Towards ten o’clock the Versaillese had been able to gain possession of the Northern Railway station by turning the Rue Stephenson and the barricades of the Rue de Dunkerque; but the Strasbourg Railway, the second line of defence of La Villette, withstood their shock, and our artillery harassed them greatly. On the Buttes Chaumont, Ranvier, who directed the defence of these quarters, had established three howitzers of 12cm., two pieces of 7 near the Temple de la Sybille, and two pieces of 7 on the lower hill, while five cannon flanked the Rue Puebla and protected the Rotonde. At the Carrières d’Amérique there were two batteries of three pieces; the pieces of the Père la Chaise fired incessantly at the invaded quarters, seconded by cannon of large calibre at bastion 24.
The ninth arrondissement filled with the sound of firing. We lost much ground in the Faubourg Poissinnière. Despite their success in the Halles, the Versaillese were not able to get into the third arrondissement, sheltered by the long arm of the Boulevard Sebastopol, and we commanded the Rue Turbigo by the Prince Eugène Barracks. The second arrondissement, almost totally occupied, still held out on the banks of the Seine; from the Pont-Neuf the barricades of the Avenue Victoria and Quai de Gevres resisted till night. Our gunboats having been abandoned, the enemy seized and re-armed them.
The only success of our defence was at the Butte aux Cailles, where, under the impulsion of Wroblewski, it changed into the offensive. During the night the Versaillese had examined our positions, and at daybreak they mounted to the assault. The Federals did not wait for them, and rushed forward to meet them. Four times the Versaillese were repulsed, four times they returned; four times they retreated, and the soldiers, discouraged, no longer obeyed their officers.
Thus La Villette and the Butte aux Cailles, the two extremities of our defence, kept their ground; but what gaps all along the line! Of Paris, all theirs on Sunday, the Federals now only possessed the eleventh, twelfth, nineteenth, and twentieth arrondissements, and a part only of the third, fifth, and thirteenth.
On that day the massacres took that furious flight which in a few hours left St. Bartholomew’s Day far behind. Till then only the Federals or the people denounced had been killed; now the soldiers knew neither friend nor foe. When the Versaillese fixed his eye upon you, you must die; when he searched a house, nothing escaped him. “These are no longer soldiers accomplishing a duty,” said a conservative journal, La France. And indeed these were hyenas, thirsting for blood and pillage. In some places it sufficed to have a watch to be shot. The corpses were searched, and the correspondents of foreign newspapers called those thefts the last perquisition. And the same day M. Thiers had the effrontery to tell the Assembly: “Our valiant soldiers conduct themselves in such a manner as to inspire foreign countries with the highest esteem and admiration.”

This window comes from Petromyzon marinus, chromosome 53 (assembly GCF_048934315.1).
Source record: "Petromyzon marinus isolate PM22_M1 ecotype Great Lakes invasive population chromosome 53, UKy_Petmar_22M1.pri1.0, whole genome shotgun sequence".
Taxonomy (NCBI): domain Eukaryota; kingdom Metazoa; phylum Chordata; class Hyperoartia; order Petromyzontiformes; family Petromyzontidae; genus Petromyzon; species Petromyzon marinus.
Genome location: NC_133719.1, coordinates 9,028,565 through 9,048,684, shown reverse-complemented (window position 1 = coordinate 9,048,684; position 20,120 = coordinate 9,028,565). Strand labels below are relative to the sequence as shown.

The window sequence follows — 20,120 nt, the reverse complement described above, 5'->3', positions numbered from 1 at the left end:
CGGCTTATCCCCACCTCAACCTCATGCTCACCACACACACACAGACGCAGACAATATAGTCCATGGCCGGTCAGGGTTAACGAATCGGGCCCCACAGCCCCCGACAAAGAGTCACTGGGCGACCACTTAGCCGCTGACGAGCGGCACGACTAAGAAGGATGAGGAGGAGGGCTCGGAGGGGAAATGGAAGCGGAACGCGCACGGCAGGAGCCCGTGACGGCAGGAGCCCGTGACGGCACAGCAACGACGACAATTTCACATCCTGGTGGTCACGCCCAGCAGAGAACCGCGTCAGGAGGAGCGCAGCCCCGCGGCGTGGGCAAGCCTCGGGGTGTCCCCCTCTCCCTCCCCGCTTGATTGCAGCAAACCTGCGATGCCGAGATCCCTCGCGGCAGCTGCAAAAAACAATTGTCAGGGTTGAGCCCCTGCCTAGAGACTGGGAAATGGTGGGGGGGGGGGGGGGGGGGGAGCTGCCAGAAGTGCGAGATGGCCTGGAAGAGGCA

Then, too, was invented that legend of the petroleuses, which, born of fear and propagated by the press, cost hundreds of unfortunate women their lives. The rumour was spread that furies were throwing burning petroleum into the cellars. Every woman who was badly dressed, or carrying a milk-can, a pail, an empty bottle, was pointed out as a petroleuse, her clothes torn to tatters, she was pushed against the nearest wall, and killed with revolver-shots. The monstrously idiotic side of the legend is that the petroleuses were supposed to operate in the quarters occupied by the army.
The fugitives from the invaded quarters brought the news of these massacres to the mairie of the eleventh arrondissement. There, within smaller compass and more menacing, reigned the same confusion as at the Hôtel-de-Ville. The narrow courts were full of wagons, cartridges, and powder; every step of the principal staircase was occupied by women sewing sacks for the barricades. In the Salle des Mariages, whither Ferré had removed the office of Public Safety, the delegate, assisted by two secretaries, gave orders, signed free passes, questioned the people brought to him with the greatest calm, and pronounced his decisions in a polite, soft, and low voice. Farther on, in the rooms occupied by the War Office, some officers and chiefs of services received and expedited despatches; some of them, as at the Hôtel-de-Ville, doing their duty with perfect sangfroid. At this hour certain men revealed extraordinary strength of character, especially among the secondary actors of the movement. They felt that all was lost, that they were about to die, perhaps even at the hands of their own people, for the fever of suspicion had reached its utmost degree of paroxysm; yet they remained in the furnace, their hearts calm, their minds lucid. Never had a Government, with the exception of that of the National Defence, more resources, more intelligence, more heroism at its disposal than the Council of the Commune; never was there one so inferior to its electors.
At half-past seven a great noise was heard before the prison of La Roquette, where the day before the three hundred hostages, detained until then at Mazas, had been transported. Amidst a crowd of guards, exasperated at the massacres, stood a delegate of the Public Safety Commission, who said, ‘Since they shoot our men, six hostages shall be executed. Who will form the platoon?’ ‘I! I!’ was cried from all sides. One advanced and said, ‘I avenge my father,’ another, ‘I avenge my brother.’ ‘As for me,’ said a guard, ‘they have shot my wife.’ Each one brought forward his right to vengeance. Thirty men were chosen and entered the prison.